The district recently conducted an online survey asking parents whether their children buy lunch, if not, why, and what they’d like to see more of. District Finance Manager Mike Ryan said his office is still reviewing the results of the surveys but the district is looking at all the options in hopes of making the program profitable.

"We've had a number of years in deficit and our fund balance is diminishing at a rate we can’t sustain," Ryan said by phone Friday. "We need to take some action and we’re trying to give management and the Board [of Education] a full series of options in order that we might make the intelligent decision."

Ryan said new legislation initiated by First Lady Michelle Obama that will reimburse districts 6 cents per lunch in exchange for meeting certain health criteria will take effect July 1, 2012.

"Most observers of this have speculated the cost to do this is certainly going to outrun the cost per meal and exert further pressure on school lunch, but it's generally observed that the diets of Americans are a problem and the schools — at least for the school day — are responsible. And we’re on board with that.

“But it’s a very difficult thing to do that and at the same time charge a reasonable price for lunch to our students. It’s a difficult balance," Ryan said.

He underlined that the issue is not unique to Farmington and that many districts are going to struggle with the added costs. Regionally, several other Farmington Valley towns have outsourced their cafeteria services, including Granby and Canton.

A Relationship Issue

Some parents are also concerned about what changes could mean.

Former Noah Wallace PTO president Ann Jett immediately set up a Facebook page and sent out a flurry of emails, urging parents to contact school and town administration. Some have discussed starting a petition.

The cafeteria employees are not only our neighbors, Jett said, but also an important part of students’ lives.

“Make your voice heard and let them know we don't want a corporation coming in with the prepackaged food to replace the hard-working individuals many of us have come to know quite well over the years,” Jett wrote in an email to parents.

Cafeteria workers agreed — one in tears.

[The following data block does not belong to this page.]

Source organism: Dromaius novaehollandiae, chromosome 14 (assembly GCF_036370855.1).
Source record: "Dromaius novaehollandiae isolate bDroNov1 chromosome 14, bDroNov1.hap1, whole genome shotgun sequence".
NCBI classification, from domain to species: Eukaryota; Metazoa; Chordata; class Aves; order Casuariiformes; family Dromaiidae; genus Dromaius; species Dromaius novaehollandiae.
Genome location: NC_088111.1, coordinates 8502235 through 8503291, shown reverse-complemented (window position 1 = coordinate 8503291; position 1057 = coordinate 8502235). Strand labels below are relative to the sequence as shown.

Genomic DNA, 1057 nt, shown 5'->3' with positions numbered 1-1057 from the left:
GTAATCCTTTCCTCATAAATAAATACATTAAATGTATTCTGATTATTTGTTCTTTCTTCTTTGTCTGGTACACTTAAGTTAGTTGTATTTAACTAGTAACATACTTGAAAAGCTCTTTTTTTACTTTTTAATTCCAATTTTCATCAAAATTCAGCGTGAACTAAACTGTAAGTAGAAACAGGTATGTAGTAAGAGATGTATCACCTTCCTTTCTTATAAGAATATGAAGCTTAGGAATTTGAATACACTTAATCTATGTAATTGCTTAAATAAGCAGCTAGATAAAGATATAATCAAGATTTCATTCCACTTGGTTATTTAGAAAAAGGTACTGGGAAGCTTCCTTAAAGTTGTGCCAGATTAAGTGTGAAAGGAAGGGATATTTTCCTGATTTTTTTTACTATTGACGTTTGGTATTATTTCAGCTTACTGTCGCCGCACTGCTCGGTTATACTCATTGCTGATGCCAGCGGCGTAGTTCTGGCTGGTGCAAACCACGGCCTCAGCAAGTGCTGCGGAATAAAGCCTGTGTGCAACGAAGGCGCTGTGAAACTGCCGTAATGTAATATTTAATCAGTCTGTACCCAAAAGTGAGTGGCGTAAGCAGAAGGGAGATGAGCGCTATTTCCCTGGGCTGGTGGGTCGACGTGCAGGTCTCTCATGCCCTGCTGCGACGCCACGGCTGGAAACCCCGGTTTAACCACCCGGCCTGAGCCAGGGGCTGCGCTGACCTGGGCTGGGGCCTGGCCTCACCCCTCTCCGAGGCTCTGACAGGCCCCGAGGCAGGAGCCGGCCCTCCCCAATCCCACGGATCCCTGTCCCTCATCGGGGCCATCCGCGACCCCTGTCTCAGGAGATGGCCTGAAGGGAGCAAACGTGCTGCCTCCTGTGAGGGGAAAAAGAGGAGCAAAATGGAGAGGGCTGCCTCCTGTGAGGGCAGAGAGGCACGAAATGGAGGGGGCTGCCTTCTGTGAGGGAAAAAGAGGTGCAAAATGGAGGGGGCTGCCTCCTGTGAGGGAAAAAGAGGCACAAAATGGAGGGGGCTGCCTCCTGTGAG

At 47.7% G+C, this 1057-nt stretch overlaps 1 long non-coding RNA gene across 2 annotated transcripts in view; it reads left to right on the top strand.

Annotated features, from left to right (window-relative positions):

“I have wonderful relationships with the kids. Recently I saw a high school kid who came running up to me and gave me a big hug … the relationships with all these kids and all the people I’ve worked with for all these years — it’s just so disheartening.”

Do you think outsourcing is the solution for Farmington Public Schools? Tell us in the comments.

D May 12, 2012 at 05:33 PM
Guess my statement hit a nerve and applies to u.
D May 12, 2012 at 05:42 PM
By the way, I don't believe I called anyone names. This is about sticking up for the cafeteria workers who genuinely love our children and improving a system that has not worked successfully over the past 2 years. The BOE is not made up of villains...I do not know how they can put up with some of this nonsense...they are doing the best they can under a tight budget. We should work with them rather than against them.
Sas May 12, 2012 at 06:43 PM
D.....it hasn't worked for a very good reason and that reason is going to hit the fan! Time for some throwing "under the bus."
D May 12, 2012 at 09:10 PM
Sassy Sas! Good luck! Don't break any laws, okay?
Farmington resident May 13, 2012 at 06:15 AM
It's not really a win for the workers because they will lose their benefits which is proabably the reason that they work in the cafeteria in the first place. Unfortunately because 80% of the budget is tied up in teacher salaries and benefits we have to start getting more creative on how to save money. Janitor services will probably be the next thing to look at and maybe how the payroll system works.